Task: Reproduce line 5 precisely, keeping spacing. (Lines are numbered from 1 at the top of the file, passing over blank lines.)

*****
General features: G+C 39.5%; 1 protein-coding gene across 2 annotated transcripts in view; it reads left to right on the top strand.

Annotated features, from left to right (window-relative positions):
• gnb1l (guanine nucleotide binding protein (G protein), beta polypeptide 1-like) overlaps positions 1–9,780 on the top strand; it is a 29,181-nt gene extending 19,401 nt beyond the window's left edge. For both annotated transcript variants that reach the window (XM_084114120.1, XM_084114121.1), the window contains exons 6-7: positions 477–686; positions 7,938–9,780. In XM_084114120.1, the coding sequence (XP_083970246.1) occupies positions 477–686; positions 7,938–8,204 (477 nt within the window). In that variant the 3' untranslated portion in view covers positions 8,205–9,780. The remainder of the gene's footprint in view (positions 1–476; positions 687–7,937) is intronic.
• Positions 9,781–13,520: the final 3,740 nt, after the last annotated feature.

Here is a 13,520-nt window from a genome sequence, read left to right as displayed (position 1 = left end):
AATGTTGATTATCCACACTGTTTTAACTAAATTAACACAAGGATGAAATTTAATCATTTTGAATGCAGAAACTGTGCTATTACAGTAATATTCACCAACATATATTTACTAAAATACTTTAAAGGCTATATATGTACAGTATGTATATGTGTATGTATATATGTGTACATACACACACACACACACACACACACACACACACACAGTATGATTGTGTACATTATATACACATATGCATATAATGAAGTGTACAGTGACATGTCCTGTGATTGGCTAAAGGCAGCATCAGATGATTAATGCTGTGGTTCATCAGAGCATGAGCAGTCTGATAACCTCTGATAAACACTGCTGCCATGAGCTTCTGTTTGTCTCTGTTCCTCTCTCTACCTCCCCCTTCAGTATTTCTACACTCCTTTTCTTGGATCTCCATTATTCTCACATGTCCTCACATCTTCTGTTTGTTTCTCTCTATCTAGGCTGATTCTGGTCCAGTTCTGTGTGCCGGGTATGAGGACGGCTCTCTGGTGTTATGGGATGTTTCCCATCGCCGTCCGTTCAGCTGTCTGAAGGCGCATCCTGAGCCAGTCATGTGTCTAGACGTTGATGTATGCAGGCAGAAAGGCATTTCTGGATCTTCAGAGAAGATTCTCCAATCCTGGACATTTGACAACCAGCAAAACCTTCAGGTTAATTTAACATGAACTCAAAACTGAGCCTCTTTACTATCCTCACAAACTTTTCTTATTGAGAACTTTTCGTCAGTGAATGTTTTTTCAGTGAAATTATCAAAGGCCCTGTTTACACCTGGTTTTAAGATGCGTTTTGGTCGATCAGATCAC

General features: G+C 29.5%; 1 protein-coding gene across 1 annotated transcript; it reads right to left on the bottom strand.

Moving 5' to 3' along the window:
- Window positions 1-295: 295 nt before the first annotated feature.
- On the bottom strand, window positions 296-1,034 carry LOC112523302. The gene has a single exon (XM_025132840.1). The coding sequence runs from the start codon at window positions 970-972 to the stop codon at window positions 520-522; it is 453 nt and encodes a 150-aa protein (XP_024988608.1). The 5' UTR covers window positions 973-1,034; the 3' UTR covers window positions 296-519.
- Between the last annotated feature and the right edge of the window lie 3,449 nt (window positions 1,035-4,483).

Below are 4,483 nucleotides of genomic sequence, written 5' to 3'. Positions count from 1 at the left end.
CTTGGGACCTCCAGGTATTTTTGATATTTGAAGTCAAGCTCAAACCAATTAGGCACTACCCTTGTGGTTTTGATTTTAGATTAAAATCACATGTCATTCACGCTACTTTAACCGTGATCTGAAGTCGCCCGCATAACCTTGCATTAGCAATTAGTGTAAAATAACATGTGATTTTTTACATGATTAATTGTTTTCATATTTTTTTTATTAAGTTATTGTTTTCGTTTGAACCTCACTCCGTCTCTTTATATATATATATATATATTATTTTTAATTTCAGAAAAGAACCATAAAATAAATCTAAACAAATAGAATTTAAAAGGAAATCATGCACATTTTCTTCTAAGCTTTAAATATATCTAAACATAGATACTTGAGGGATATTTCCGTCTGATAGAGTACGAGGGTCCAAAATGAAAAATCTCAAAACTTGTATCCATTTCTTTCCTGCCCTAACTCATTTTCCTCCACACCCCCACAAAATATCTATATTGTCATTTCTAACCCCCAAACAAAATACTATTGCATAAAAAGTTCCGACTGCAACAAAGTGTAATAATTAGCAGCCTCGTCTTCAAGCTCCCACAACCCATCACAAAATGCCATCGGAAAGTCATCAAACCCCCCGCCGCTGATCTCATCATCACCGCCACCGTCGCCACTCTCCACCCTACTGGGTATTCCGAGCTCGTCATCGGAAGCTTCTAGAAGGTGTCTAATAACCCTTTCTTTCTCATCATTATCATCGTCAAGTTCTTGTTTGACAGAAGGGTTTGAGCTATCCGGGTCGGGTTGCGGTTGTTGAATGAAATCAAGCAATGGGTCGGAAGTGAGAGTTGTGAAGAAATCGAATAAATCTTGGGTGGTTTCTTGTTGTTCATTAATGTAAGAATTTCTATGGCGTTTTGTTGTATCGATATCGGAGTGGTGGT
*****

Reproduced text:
Here is a 13,520-nt window from a genome sequence, read left to right as displayed (position 1 = left end):